UFOs and Data: could a Decentralized Protocol Help to Identify Anomalies in the Sky?

Streamr use cases

We often hear that the Streamr tech stack sounds interesting in theory, but it’s tricky to understand exactly where and how to deploy it in practice. Let’s take a break from Web3 and look at some subjects in need of a data upgrade to imagine how a decentralized real-time data protocol, crowdselling framework, and data marketplace could be of value—starting with the fascinating, but frustratingly foggy, topic of UFO/UAP research.


Yes. For many, 2020 is likely remembered for the COVID19 pandemic. For me, it was the year I realised there might be something to the UFO phenomenon after all!

The watershed moment was a clip of retired US Navy Top Gun pilot Commander David Fravor describing his encounter with a 40-foot cylindrical “Tic Tac” that he was ordered to intercept off the coast of San Diego in 2004, and which appeared to run rings around his state-of-the art jet. If you’re not familiar with this case, it’s one of the best documented (multiple credible witness and data points) and hardest to explain in prosaic terms (misidentification, hoax, known technology or natural phenomena).

Commander Fravor discussing his encounter on the JRE podcast

Whatever the base reality of such encounters turns out to be, listening to earnest accounts from people like Commander Fravor—and learning that this is but one of thousands with extraordinary commonalities stretching back at least 80 years, along with recent government admissions—it becomes clear that this is not a subject to easily dismiss away. What it needs is wider, honest research, and here’s where Streamr might come in: BETTER DATA AVAILABILITY.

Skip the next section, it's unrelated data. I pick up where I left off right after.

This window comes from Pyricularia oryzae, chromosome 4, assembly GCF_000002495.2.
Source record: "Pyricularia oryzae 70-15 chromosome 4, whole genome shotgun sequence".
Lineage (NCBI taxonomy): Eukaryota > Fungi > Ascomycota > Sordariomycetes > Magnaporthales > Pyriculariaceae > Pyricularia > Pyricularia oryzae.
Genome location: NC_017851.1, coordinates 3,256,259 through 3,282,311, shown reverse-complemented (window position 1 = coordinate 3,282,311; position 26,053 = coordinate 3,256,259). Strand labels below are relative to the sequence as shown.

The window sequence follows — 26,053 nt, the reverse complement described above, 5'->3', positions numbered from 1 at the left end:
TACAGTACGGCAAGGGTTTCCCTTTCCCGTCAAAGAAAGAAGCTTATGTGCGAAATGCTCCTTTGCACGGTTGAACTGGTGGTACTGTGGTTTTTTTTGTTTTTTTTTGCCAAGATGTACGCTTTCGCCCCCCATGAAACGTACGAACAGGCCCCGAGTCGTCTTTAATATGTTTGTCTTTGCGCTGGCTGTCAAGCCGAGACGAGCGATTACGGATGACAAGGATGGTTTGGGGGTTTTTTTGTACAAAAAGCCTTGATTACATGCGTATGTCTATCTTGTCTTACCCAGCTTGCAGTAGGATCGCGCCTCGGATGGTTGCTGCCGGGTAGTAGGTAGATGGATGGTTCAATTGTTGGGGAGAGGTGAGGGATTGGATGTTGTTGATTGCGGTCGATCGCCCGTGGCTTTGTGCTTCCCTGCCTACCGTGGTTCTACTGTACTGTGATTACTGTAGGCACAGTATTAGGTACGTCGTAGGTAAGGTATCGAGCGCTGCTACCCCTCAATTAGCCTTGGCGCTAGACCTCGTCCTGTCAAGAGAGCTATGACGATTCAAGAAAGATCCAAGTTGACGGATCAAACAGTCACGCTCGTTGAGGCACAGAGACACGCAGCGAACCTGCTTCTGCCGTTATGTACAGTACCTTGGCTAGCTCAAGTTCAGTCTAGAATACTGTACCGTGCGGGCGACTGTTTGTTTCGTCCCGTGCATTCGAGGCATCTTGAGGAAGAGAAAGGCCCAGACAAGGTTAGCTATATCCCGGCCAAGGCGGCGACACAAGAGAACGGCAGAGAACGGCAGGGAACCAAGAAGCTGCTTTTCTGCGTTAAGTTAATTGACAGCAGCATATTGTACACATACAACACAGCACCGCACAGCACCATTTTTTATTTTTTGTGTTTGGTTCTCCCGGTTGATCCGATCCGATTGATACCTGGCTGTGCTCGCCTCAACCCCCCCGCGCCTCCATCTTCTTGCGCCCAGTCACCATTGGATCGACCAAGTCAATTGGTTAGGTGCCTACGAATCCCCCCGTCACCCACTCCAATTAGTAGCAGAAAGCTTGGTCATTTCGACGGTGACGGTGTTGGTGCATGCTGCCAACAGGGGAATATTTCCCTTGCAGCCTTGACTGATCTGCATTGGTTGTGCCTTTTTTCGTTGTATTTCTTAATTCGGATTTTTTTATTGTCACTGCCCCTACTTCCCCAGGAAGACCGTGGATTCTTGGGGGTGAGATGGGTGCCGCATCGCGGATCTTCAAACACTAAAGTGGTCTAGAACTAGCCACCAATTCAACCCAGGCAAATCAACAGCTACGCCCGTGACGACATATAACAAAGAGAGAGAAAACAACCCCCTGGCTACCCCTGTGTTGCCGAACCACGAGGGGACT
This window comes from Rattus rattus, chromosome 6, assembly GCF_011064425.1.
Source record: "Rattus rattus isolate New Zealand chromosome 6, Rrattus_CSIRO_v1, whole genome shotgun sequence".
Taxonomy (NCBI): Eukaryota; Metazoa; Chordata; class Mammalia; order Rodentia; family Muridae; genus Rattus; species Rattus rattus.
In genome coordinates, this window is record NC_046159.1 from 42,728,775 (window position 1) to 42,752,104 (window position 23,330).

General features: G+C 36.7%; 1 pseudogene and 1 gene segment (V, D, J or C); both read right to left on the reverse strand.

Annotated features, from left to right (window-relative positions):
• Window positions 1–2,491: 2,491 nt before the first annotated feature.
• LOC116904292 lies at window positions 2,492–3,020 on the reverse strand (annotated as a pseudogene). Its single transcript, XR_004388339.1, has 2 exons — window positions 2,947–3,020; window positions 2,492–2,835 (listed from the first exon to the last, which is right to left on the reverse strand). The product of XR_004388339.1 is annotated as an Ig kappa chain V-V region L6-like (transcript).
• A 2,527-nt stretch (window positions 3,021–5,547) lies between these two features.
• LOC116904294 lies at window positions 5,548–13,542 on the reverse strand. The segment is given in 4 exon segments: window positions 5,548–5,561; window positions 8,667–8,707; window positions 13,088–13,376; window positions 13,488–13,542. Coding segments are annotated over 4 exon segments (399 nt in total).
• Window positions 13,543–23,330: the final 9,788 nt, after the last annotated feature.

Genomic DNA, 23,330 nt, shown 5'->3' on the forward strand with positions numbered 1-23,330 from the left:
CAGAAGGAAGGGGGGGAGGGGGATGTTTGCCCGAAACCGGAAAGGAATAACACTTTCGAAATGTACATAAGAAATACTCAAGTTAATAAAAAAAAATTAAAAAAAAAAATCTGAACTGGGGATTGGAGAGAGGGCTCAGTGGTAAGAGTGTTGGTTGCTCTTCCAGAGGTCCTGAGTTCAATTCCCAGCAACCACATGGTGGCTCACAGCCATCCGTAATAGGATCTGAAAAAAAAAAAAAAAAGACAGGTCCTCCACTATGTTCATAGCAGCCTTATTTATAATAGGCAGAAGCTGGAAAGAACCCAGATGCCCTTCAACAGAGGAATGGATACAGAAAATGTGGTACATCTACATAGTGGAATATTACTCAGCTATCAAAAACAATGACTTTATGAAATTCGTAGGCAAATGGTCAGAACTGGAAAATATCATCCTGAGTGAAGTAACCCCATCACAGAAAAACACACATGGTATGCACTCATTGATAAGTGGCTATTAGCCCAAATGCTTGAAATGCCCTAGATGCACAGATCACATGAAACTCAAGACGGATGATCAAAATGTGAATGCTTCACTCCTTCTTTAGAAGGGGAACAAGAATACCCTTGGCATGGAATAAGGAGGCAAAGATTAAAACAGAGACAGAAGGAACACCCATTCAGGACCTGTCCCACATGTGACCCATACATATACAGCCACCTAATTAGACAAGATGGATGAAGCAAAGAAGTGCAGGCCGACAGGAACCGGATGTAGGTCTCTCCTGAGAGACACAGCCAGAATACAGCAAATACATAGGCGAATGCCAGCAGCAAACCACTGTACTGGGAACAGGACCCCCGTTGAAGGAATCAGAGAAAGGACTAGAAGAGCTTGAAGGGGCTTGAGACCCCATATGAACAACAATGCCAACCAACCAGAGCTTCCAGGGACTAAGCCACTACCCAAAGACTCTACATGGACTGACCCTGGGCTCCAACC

The UFO data problem

The closer you look into the UFO phenomenon, the further away any single explanation for it recedes. The topic is a labyrinth of competing hypothesis, security classifications, hoaxes, spurious attempts to debunk and shape the narrative, misidentifications, unverifiable video, lack of public physical evidence—but enough reports from “credible observers of relatively incredible things” to keep interest alive.

The problem with these observer reports is they are difficult to substantiate, follow up on, and quantify for ​​trend or pattern analysis. Even in notable cases of mass UFO sightings—such as in 1952 over Washington DC, 1997 over Phoenix Arizona or, 1989-90 over Belgium—where dozens of witness, including police officers and pilots, reported unusual activity in the skies over an extended period: it’s a messy process to piece together an accurate timeline of locations, shapes, sizes, altitudes, and apparent motion.